When we analysed the world of objects in the waking state we came to the understanding that our experience of the variety of objects is due to the variety of corresponding mental impressions (covered in Part 2 of this series). If there isn’t a mental impression ‘this is a pot’ then, despite fully-functioning senses, the pot will be as good as non-existent. The perception of ‘is-ness’ is the single, unchanging common thread in all our worldly experiences. This perception is given the name, ‘consciousness’.
When we analysed our dream state experience we realised that the same observation holds true for the dream universe as for the universe we encounter when awake. This experience gives an added dimension to our understanding of consciousness: not only is it the one, unchanging basis of the varied, changing objects (gross and subtle), but now we see that it is also continuous through the changing states of experience. The ‘I’ that is awake is the same ‘I’ that dreamt: ‘I am awake, I had a dream’. Continue reading →
In the first part of this enquiry we saw how, by discriminating between the seer and what’s seen, we arrive at the understanding that ‘I’, the seer, am not the body, not the sense powers, not the thinking faculty, not even a combination of all of them. They are all objects of my perception and I am the perceiving subject. And I, the subject, cannot be what I can perceive as an object. In this logical way we arrived, step-by-step, at a final ‘knower’, which is given the name ‘pure consciousness’. This pure consciousness is what remains after thoughts, (which are the subtlest objects of perception), have been dismissed as the ultimate ‘I’. We know there’s something there but it is still a bit hazy. We now need to test the robustness of our new working conclusion that this ‘pure consciousness’ is the ‘I’ we are searching for and sharpen the understanding.
For this we need to understand the nature of consciousness and its relationship, if any, with ‘I’. A question might arise at this point: If ‘I’ is the pure consciousness that remains in the absence of vṛtti-s (thoughts), and no cognition is possible without vṛtti-s, then how can I ever know what I am? How do we go further with this enquiry if there are no thoughts? Continue reading →
Q: There are moments when I think I am the one that is creating my world with my specific positive thoughts – is that true?
Or is it the concsiouness bringing me those positive thoughts or negative thoughts? I know that I don’t have to ask for anything because in that way there is an infinite possibility of something fresh and new and totally different.
How do I pray? In silence only doing meditation?
A (Sitara): Yes, it is true. Your experiences (positive as well as negative ones) are constructs of your mind. The question is, what do you do with this information?
It seems that all of your questions are about, how to get a different life. For that you would like to know the mechanism of what in New Age (or Yoga, magic etc.) is called materialization of things, events, persons etc. Continue reading →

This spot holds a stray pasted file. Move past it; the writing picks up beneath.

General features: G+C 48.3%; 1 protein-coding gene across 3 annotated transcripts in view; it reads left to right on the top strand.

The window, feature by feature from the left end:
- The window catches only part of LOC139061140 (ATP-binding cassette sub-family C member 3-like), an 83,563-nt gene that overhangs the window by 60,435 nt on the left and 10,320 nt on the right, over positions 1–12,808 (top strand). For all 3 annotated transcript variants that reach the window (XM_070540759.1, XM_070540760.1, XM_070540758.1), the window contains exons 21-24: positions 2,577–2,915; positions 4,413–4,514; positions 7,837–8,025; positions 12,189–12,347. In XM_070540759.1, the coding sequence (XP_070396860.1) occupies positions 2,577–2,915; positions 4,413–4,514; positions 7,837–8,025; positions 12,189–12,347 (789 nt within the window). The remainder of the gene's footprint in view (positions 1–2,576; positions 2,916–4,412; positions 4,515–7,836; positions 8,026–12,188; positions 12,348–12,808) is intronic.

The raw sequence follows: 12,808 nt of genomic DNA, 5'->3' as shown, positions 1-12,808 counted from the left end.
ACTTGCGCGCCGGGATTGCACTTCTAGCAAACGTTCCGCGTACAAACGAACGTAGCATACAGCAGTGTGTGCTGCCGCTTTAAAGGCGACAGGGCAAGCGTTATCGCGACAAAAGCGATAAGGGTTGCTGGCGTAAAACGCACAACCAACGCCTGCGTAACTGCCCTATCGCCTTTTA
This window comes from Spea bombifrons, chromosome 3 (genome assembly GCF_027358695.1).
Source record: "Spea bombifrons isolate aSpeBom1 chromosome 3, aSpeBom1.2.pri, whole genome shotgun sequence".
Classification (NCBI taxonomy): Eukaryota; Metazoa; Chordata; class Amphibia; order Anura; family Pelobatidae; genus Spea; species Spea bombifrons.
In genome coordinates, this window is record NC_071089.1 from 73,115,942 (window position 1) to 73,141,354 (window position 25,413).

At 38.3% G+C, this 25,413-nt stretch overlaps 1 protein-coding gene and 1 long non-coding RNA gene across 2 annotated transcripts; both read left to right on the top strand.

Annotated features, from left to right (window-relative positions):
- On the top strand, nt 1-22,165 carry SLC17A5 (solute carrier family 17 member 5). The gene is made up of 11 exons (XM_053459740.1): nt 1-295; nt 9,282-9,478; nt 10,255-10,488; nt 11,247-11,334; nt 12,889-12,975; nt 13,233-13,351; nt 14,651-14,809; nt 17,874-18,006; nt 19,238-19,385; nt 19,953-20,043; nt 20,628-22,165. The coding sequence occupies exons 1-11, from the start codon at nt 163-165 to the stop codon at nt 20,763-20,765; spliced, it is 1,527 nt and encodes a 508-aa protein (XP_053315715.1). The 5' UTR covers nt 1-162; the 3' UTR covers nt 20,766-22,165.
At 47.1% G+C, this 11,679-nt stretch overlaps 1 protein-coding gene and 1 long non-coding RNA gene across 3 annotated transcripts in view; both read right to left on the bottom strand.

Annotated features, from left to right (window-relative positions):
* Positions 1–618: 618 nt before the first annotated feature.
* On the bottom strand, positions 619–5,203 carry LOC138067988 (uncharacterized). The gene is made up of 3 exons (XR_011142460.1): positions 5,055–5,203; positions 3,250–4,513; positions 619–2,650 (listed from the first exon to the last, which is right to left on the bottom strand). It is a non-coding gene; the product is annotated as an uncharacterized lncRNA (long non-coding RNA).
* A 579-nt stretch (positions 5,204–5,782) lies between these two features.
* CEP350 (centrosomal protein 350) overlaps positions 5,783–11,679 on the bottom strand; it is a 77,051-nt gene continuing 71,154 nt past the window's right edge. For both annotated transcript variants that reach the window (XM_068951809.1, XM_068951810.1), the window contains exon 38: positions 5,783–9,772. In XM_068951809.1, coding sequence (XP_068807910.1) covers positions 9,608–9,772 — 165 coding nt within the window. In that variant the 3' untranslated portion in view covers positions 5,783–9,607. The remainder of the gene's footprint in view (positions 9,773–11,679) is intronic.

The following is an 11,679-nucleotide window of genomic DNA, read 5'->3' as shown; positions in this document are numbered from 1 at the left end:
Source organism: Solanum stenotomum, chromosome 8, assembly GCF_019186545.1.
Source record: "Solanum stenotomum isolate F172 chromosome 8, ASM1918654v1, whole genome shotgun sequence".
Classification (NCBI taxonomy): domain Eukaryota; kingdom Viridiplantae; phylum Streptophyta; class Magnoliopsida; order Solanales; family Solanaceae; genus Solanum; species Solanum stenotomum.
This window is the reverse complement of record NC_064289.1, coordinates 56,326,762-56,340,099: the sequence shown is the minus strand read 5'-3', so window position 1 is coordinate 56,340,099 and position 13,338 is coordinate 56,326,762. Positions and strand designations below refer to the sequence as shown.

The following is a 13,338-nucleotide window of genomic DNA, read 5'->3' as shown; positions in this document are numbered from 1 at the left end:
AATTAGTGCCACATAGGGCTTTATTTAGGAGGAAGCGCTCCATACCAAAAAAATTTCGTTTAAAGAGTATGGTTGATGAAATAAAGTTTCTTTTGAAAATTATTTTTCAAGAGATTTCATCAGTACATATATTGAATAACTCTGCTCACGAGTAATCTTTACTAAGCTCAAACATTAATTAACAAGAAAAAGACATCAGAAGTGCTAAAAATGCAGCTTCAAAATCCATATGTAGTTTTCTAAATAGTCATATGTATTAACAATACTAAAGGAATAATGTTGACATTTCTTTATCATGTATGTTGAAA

So how do we know how Brahman is? The teacher says that each object of experience has 5 aspects: asti, bhāti, priyam, rūpam, nāma. Asti = ‘is’. You know the meaning of the word ‘cat’, but not pay attention to the meaning of the word ‘is’, which means ‘isness’, which means ‘existence’. When you say ‘cat is’ you mean that the existence of the cat is. Any object of experience you can name is.
Existence is the intrinsic nature of Brahman, the Reality. In what form is Brahman? Continue reading →
Spiritual seekers who aim to go beyond duality often fancy that, at the end of the journey, they are going to experience reality altogether differently. That’s right and wrong at the same time.
Even before, there are many situations that allow us to experience non-duality, which is in and through everything. Reality being non-dual, it would be quite surprising if non-duality was untraceable up to the time of enlightenment. So even unenlightened mortals experience non-duality plenty of times throughout their day. Indeed we interpret the experience wrongly. What happens with enlightenment or awakening, is that this wrong interpretation, based on ignorance, is dropped. This means that all those possible non-dual experiences are recognised for what they essentially are: non-duality itself. Continue reading →
Q: I understand the advaita vedanta teaching – that we are what is perceiving, the consciousness in which the world, including our body-minds, appear. And that it is mAyA that makes us think we are a separate self. I can see this as one logical explanation of our experience. As many teachers say, there is nothing in our experience that can prove to us that there is a “real” world out there, since everything has to arise in consciousness.
It seems to me that an alternative, plausible explanation of our experience, is that there is a world which this body-mind experiences. However, even in this model, it is clear to me that there is no separation – that everything is inter-dependent, and that we are simply conditioned beings, programmed by our genetics and environment, and under the illusion that we are somehow separate from the world. But the truth is that we are just chemicals / molecules / energy quanta, the essence of which is the same in all things. As Krishnamurti used to say, you are the world and the world is you. This also seems to be more in line with the Buddhist emptiness / dependent origination explanations.